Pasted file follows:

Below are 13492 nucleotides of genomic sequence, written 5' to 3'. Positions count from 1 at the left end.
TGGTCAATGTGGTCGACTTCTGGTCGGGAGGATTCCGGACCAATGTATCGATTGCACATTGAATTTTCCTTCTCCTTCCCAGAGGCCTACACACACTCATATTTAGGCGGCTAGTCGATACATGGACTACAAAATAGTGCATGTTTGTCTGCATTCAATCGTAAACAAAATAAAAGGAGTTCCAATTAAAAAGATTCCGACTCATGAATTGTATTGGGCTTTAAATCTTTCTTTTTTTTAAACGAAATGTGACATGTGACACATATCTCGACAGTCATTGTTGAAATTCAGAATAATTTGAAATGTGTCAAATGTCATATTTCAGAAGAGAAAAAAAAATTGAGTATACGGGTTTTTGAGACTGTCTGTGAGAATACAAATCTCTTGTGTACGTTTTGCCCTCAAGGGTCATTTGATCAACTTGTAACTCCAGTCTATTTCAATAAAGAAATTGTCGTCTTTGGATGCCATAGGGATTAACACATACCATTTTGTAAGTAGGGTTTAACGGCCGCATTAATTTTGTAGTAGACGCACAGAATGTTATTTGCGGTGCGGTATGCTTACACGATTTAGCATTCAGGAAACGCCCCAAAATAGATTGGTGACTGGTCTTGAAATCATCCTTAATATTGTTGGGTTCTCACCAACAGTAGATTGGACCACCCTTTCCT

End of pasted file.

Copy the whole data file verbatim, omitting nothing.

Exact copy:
Below are 13492 nucleotides of genomic sequence, written 5' to 3'. Positions count from 1 at the left end.
TGGTCAATGTGGTCGACTTCTGGTCGGGAGGATTCCGGACCAATGTATCGATTGCACATTGAATTTTCCTTCTCCTTCCCAGAGGCCTACACACACTCATATTTAGGCGGCTAGTCGATACATGGACTACAAAATAGTGCATGTTTGTCTGCATTCAATCGTAAACAAAATAAAAGGAGTTCCAATTAAAAAGATTCCGACTCATGAATTGTATTGGGCTTTAAATCTTTCTTTTTTTTAAACGAAATGTGACATGTGACACATATCTCGACAGTCATTGTTGAAATTCAGAATAATTTGAAATGTGTCAAATGTCATATTTCAGAAGAGAAAAAAAAATTGAGTATACGGGTTTTTGAGACTGTCTGTGAGAATACAAATCTCTTGTGTACGTTTTGCCCTCAAGGGTCATTTGATCAACTTGTAACTCCAGTCTATTTCAATAAAGAAATTGTCGTCTTTGGATGCCATAGGGATTAACACATACCATTTTGTAAGTAGGGTTTAACGGCCGCATTAATTTTGTAGTAGACGCACAGAATGTTATTTGCGGTGCGGTATGCTTACACGATTTAGCATTCAGGAAACGCCCCAAAATAGATTGGTGACTGGTCTTGAAATCATCCTTAATATTGTTGGGTTCTCACCAACAGTAGATTGGACCACCCTTTCCT